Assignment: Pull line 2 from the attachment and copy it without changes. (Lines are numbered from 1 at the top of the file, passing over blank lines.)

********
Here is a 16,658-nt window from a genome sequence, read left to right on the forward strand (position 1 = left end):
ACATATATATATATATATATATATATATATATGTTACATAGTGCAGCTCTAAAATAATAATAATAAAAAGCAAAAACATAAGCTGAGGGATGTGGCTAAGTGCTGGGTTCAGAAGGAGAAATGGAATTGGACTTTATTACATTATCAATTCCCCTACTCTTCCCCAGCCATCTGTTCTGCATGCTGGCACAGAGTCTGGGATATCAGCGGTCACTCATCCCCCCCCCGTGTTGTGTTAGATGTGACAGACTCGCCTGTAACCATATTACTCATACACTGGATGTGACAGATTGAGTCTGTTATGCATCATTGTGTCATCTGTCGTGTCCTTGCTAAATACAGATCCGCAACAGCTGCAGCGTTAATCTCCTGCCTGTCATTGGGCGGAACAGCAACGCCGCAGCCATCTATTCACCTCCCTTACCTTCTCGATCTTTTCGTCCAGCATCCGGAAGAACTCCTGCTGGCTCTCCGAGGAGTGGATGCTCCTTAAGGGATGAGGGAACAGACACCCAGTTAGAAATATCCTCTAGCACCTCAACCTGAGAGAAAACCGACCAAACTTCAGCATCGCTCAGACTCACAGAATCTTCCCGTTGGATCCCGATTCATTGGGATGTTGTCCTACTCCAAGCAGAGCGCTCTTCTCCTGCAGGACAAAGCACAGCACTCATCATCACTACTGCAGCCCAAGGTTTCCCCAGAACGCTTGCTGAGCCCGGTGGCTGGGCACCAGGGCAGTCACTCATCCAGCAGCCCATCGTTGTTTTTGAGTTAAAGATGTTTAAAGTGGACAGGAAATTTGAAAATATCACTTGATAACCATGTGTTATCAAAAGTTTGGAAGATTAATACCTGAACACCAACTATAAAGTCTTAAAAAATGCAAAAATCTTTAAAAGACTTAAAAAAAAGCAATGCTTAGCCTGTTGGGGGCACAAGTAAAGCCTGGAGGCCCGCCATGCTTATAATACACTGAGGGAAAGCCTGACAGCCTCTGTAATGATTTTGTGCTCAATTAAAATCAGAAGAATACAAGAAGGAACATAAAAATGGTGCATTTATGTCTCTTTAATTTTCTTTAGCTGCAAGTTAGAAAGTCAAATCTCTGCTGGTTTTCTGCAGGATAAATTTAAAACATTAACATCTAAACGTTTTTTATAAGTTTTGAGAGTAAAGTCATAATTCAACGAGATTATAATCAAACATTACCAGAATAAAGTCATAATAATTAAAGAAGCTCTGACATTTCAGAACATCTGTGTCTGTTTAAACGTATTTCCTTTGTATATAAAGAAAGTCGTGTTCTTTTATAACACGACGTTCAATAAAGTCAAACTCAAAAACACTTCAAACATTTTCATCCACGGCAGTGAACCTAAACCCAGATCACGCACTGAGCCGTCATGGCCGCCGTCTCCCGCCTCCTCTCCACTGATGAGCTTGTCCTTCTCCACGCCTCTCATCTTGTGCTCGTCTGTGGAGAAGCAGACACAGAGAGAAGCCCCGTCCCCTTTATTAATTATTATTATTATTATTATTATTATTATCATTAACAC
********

ACATATATATATATATATATATATATATATATGTTACATAGTGCAGCTCTAAAATAATAATAATAAAAAGCAAAAACATAAGCTGAGGGATGTGGCTAAGTGCTGGGTTCAGAAGGAGAAATGGAATTGGACTTTATTACATTATCAATTCCCCTACTCTTCCCCAGCCATCTGTTCTGCATGCTGGCACAGAGTCTGGGATATCAGCGGTCACTCATCCCCCCCCCGTGTTGTGTTAGATGTGACAGACTCGCCTGTAACCATATTACTCATACACTGGATGTGACAGATTGAGTCTGTTATGCATCATTGTGTCATCTGTCGTGTCCTTGCTAAATACAGATCCGCAACAGCTGCAGCGTTAATCTCCTGCCTGTCATTGGGCGGAACAGCAACGCCGCAGCCATCTATTCACCTCCCTTACCTTCTCGATCTTTTCGTCCAGCATCCGGAAGAACTCCTGCTGGCTCTCCGAGGAGTGGATGCTCCTTAAGGGATGAGGGAACAGACACCCAGTTAGAAATATCCTCTAGCACCTCAACCTGAGAGAAAACCGACCAAACTTCAGCATCGCTCAGACTCACAGAATCTTCCCGTTGGATCCCGATTCATTGGGATGTTGTCCTACTCCAAGCAGAGCGCTCTTCTCCTGCAGGACAAAGCACAGCACTCATCATCACTACTGCAGCCCAAGGTTTCCCCAGAACGCTTGCTGAGCCCGGTGGCTGGGCACCAGGGCAGTCACTCATCCAGCAGCCCATCGTTGTTTTTGAGTTAAAGATGTTTAAAGTGGACAGGAAATTTGAAAATATCACTTGATAACCATGTGTTATCAAAAGTTTGGAAGATTAATACCTGAACACCAACTATAAAGTCTTAAAAAATGCAAAAATCTTTAAAAGACTTAAAAAAAAGCAATGCTTAGCCTGTTGGGGGCACAAGTAAAGCCTGGAGGCCCGCCATGCTTATAATACACTGAGGGAAAGCCTGACAGCCTCTGTAATGATTTTGTGCTCAATTAAAATCAGAAGAATACAAGAAGGAACATAAAAATGGTGCATTTATGTCTCTTTAATTTTCTTTAGCTGCAAGTTAGAAAGTCAAATCTCTGCTGGTTTTCTGCAGGATAAATTTAAAACATTAACATCTAAACGTTTTTTATAAGTTTTGAGAGTAAAGTCATAATTCAACGAGATTATAATCAAACATTACCAGAATAAAGTCATAATAATTAAAGAAGCTCTGACATTTCAGAACATCTGTGTCTGTTTAAACGTATTTCCTTTGTATATAAAGAAAGTCGTGTTCTTTTATAACACGACGTTCAATAAAGTCAAACTCAAAAACACTTCAAACATTTTCATCCACGGCAGTGAACCTAAACCCAGATCACGCACTGAGCCGTCATGGCCGCCGTCTCCCGCCTCCTCTCCACTGATGAGCTTGTCCTTCTCCACGCCTCTCATCTTGTGCTCGTCTGTGGAGAAGCAGACACAGAGAGAAGCCCCGTCCCCTTTATTAATTATTATTATTATTATTATTATTATTATCATTAACAC